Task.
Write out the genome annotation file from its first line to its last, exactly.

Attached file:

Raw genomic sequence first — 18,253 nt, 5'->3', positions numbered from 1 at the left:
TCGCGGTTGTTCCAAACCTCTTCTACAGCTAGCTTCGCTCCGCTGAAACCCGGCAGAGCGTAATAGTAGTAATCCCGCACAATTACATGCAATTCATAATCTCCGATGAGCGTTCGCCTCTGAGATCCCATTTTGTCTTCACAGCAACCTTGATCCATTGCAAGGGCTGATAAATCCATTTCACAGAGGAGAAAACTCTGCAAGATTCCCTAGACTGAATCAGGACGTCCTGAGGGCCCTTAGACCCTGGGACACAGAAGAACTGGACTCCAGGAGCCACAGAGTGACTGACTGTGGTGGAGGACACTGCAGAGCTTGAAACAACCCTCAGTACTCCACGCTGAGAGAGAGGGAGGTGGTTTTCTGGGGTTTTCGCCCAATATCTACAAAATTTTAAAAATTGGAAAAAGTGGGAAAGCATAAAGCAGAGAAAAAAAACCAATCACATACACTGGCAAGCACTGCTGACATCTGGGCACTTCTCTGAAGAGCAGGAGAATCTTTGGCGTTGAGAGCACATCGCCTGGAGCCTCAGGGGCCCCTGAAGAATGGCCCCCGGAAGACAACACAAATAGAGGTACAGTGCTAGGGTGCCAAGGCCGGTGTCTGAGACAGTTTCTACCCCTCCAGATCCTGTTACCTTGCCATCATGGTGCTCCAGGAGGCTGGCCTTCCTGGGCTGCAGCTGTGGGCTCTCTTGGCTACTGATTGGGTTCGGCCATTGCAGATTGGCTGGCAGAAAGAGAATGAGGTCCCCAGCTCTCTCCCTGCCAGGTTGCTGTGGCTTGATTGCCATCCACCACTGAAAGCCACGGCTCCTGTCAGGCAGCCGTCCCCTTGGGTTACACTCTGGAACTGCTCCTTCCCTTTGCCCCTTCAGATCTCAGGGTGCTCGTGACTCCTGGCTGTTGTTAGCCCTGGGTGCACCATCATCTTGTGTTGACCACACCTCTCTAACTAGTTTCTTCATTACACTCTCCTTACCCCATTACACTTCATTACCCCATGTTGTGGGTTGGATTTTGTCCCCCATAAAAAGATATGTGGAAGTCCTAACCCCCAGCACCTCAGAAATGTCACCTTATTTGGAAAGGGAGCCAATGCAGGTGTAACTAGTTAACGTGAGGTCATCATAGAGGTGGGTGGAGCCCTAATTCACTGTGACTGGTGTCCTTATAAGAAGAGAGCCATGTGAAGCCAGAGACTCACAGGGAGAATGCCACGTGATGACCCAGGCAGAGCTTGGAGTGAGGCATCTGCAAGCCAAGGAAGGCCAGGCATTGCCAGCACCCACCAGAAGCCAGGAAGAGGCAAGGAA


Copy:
Raw genomic sequence first — 18,253 nt, 5'->3', positions numbered from 1 at the left:
TCGCGGTTGTTCCAAACCTCTTCTACAGCTAGCTTCGCTCCGCTGAAACCCGGCAGAGCGTAATAGTAGTAATCCCGCACAATTACATGCAATTCATAATCTCCGATGAGCGTTCGCCTCTGAGATCCCATTTTGTCTTCACAGCAACCTTGATCCATTGCAAGGGCTGATAAATCCATTTCACAGAGGAGAAAACTCTGCAAGATTCCCTAGACTGAATCAGGACGTCCTGAGGGCCCTTAGACCCTGGGACACAGAAGAACTGGACTCCAGGAGCCACAGAGTGACTGACTGTGGTGGAGGACACTGCAGAGCTTGAAACAACCCTCAGTACTCCACGCTGAGAGAGAGGGAGGTGGTTTTCTGGGGTTTTCGCCCAATATCTACAAAATTTTAAAAATTGGAAAAAGTGGGAAAGCATAAAGCAGAGAAAAAAAACCAATCACATACACTGGCAAGCACTGCTGACATCTGGGCACTTCTCTGAAGAGCAGGAGAATCTTTGGCGTTGAGAGCACATCGCCTGGAGCCTCAGGGGCCCCTGAAGAATGGCCCCCGGAAGACAACACAAATAGAGGTACAGTGCTAGGGTGCCAAGGCCGGTGTCTGAGACAGTTTCTACCCCTCCAGATCCTGTTACCTTGCCATCATGGTGCTCCAGGAGGCTGGCCTTCCTGGGCTGCAGCTGTGGGCTCTCTTGGCTACTGATTGGGTTCGGCCATTGCAGATTGGCTGGCAGAAAGAGAATGAGGTCCCCAGCTCTCTCCCTGCCAGGTTGCTGTGGCTTGATTGCCATCCACCACTGAAAGCCACGGCTCCTGTCAGGCAGCCGTCCCCTTGGGTTACACTCTGGAACTGCTCCTTCCCTTTGCCCCTTCAGATCTCAGGGTGCTCGTGACTCCTGGCTGTTGTTAGCCCTGGGTGCACCATCATCTTGTGTTGACCACACCTCTCTAACTAGTTTCTTCATTACACTCTCCTTACCCCATTACACTTCATTACCCCATGTTGTGGGTTGGATTTTGTCCCCCATAAAAAGATATGTGGAAGTCCTAACCCCCAGCACCTCAGAAATGTCACCTTATTTGGAAAGGGAGCCAATGCAGGTGTAACTAGTTAACGTGAGGTCATCATAGAGGTGGGTGGAGCCCTAATTCACTGTGACTGGTGTCCTTATAAGAAGAGAGCCATGTGAAGCCAGAGACTCACAGGGAGAATGCCACGTGATGACCCAGGCAGAGCTTGGAGTGAGGCATCTGCAAGCCAAGGAAGGCCAGGCATTGCCAGCACCCACCAGAAGCCAGGAAGAGGCAAGGAA